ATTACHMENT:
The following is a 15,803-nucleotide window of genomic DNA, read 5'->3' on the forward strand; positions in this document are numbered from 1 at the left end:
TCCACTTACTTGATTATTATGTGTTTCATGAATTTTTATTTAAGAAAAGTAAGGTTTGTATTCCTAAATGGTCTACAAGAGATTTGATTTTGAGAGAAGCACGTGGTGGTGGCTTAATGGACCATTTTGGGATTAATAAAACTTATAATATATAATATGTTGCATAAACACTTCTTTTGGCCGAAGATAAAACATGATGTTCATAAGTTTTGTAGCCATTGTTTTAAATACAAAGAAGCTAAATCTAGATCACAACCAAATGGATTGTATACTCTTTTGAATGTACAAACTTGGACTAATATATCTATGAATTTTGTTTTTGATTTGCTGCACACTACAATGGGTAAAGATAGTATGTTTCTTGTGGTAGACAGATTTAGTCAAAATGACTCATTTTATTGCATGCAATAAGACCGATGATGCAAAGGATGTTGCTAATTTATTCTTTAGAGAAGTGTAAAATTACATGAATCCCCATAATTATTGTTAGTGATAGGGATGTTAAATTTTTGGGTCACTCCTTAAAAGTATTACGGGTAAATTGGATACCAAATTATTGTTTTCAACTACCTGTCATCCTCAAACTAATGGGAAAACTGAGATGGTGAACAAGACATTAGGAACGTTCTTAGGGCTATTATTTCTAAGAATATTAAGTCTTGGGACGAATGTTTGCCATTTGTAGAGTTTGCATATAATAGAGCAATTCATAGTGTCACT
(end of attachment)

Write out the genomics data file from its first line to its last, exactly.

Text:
The following is a 15,803-nucleotide window of genomic DNA, read 5'->3' on the forward strand; positions in this document are numbered from 1 at the left end:
TCCACTTACTTGATTATTATGTGTTTCATGAATTTTTATTTAAGAAAAGTAAGGTTTGTATTCCTAAATGGTCTACAAGAGATTTGATTTTGAGAGAAGCACGTGGTGGTGGCTTAATGGACCATTTTGGGATTAATAAAACTTATAATATATAATATGTTGCATAAACACTTCTTTTGGCCGAAGATAAAACATGATGTTCATAAGTTTTGTAGCCATTGTTTTAAATACAAAGAAGCTAAATCTAGATCACAACCAAATGGATTGTATACTCTTTTGAATGTACAAACTTGGACTAATATATCTATGAATTTTGTTTTTGATTTGCTGCACACTACAATGGGTAAAGATAGTATGTTTCTTGTGGTAGACAGATTTAGTCAAAATGACTCATTTTATTGCATGCAATAAGACCGATGATGCAAAGGATGTTGCTAATTTATTCTTTAGAGAAGTGTAAAATTACATGAATCCCCATAATTATTGTTAGTGATAGGGATGTTAAATTTTTGGGTCACTCCTTAAAAGTATTACGGGTAAATTGGATACCAAATTATTGTTTTCAACTACCTGTCATCCTCAAACTAATGGGAAAACTGAGATGGTGAACAAGACATTAGGAACGTTCTTAGGGCTATTATTTCTAAGAATATTAAGTCTTGGGACGAATGTTTGCCATTTGTAGAGTTTGCATATAATAGAGCAATTCATAGTGTCACT